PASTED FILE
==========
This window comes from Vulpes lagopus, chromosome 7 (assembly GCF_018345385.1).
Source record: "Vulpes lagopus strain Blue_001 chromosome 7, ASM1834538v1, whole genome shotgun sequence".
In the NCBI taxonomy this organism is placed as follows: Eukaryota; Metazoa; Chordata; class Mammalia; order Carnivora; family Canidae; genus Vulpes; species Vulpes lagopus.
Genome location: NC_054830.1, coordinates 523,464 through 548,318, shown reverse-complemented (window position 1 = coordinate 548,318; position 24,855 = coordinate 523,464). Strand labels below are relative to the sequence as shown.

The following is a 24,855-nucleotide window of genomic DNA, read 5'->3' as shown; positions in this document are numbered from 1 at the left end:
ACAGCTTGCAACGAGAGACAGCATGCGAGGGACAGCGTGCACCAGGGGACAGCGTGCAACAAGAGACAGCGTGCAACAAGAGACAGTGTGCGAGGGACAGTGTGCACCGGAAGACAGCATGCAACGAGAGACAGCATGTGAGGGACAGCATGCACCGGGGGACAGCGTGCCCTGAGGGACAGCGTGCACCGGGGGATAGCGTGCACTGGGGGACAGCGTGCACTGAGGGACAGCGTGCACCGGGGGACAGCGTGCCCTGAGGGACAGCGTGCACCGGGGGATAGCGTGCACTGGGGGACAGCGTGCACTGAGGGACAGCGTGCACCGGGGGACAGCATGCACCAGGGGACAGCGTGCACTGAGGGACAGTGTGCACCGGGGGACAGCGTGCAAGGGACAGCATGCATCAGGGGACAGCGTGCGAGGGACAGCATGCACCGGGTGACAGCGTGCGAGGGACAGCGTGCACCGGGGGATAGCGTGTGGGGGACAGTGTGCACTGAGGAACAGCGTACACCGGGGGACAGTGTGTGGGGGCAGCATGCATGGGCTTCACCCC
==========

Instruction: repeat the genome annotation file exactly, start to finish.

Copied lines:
This window comes from Vulpes lagopus, chromosome 7 (assembly GCF_018345385.1).
Source record: "Vulpes lagopus strain Blue_001 chromosome 7, ASM1834538v1, whole genome shotgun sequence".
In the NCBI taxonomy this organism is placed as follows: Eukaryota; Metazoa; Chordata; class Mammalia; order Carnivora; family Canidae; genus Vulpes; species Vulpes lagopus.
Genome location: NC_054830.1, coordinates 523,464 through 548,318, shown reverse-complemented (window position 1 = coordinate 548,318; position 24,855 = coordinate 523,464). Strand labels below are relative to the sequence as shown.

The following is a 24,855-nucleotide window of genomic DNA, read 5'->3' as shown; positions in this document are numbered from 1 at the left end:
ACAGCTTGCAACGAGAGACAGCATGCGAGGGACAGCGTGCACCAGGGGACAGCGTGCAACAAGAGACAGCGTGCAACAAGAGACAGTGTGCGAGGGACAGTGTGCACCGGAAGACAGCATGCAACGAGAGACAGCATGTGAGGGACAGCATGCACCGGGGGACAGCGTGCCCTGAGGGACAGCGTGCACCGGGGGATAGCGTGCACTGGGGGACAGCGTGCACTGAGGGACAGCGTGCACCGGGGGACAGCGTGCCCTGAGGGACAGCGTGCACCGGGGGATAGCGTGCACTGGGGGACAGCGTGCACTGAGGGACAGCGTGCACCGGGGGACAGCATGCACCAGGGGACAGCGTGCACTGAGGGACAGTGTGCACCGGGGGACAGCGTGCAAGGGACAGCATGCATCAGGGGACAGCGTGCGAGGGACAGCATGCACCGGGTGACAGCGTGCGAGGGACAGCGTGCACCGGGGGATAGCGTGTGGGGGACAGTGTGCACTGAGGAACAGCGTACACCGGGGGACAGTGTGTGGGGGCAGCATGCATGGGCTTCACCCC